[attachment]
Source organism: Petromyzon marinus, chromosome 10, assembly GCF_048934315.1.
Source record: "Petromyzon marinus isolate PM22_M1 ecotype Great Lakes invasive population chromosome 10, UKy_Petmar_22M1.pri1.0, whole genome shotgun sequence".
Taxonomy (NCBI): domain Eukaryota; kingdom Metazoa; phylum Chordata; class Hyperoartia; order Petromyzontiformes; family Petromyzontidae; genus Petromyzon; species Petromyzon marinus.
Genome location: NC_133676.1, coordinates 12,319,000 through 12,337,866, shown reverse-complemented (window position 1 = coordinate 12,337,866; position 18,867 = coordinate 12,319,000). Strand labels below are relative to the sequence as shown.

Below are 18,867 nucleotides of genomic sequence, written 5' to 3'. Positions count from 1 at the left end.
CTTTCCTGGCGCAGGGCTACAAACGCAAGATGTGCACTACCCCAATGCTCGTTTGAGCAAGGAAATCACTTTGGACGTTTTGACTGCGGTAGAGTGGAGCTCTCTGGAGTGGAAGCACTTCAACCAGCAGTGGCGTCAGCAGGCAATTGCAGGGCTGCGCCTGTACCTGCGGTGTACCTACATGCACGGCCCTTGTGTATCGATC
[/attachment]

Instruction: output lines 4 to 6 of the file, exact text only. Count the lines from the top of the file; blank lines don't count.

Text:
Genome location: NC_133676.1, coordinates 12,319,000 through 12,337,866, shown reverse-complemented (window position 1 = coordinate 12,337,866; position 18,867 = coordinate 12,319,000). Strand labels below are relative to the sequence as shown.

Below are 18,867 nucleotides of genomic sequence, written 5' to 3'. Positions count from 1 at the left end.
CTTTCCTGGCGCAGGGCTACAAACGCAAGATGTGCACTACCCCAATGCTCGTTTGAGCAAGGAAATCACTTTGGACGTTTTGACTGCGGTAGAGTGGAGCTCTCTGGAGTGGAAGCACTTCAACCAGCAGTGGCGTCAGCAGGCAATTGCAGGGCTGCGCCTGTACCTGCGGTGTACCTACATGCACGGCCCTTGTGTATCGATC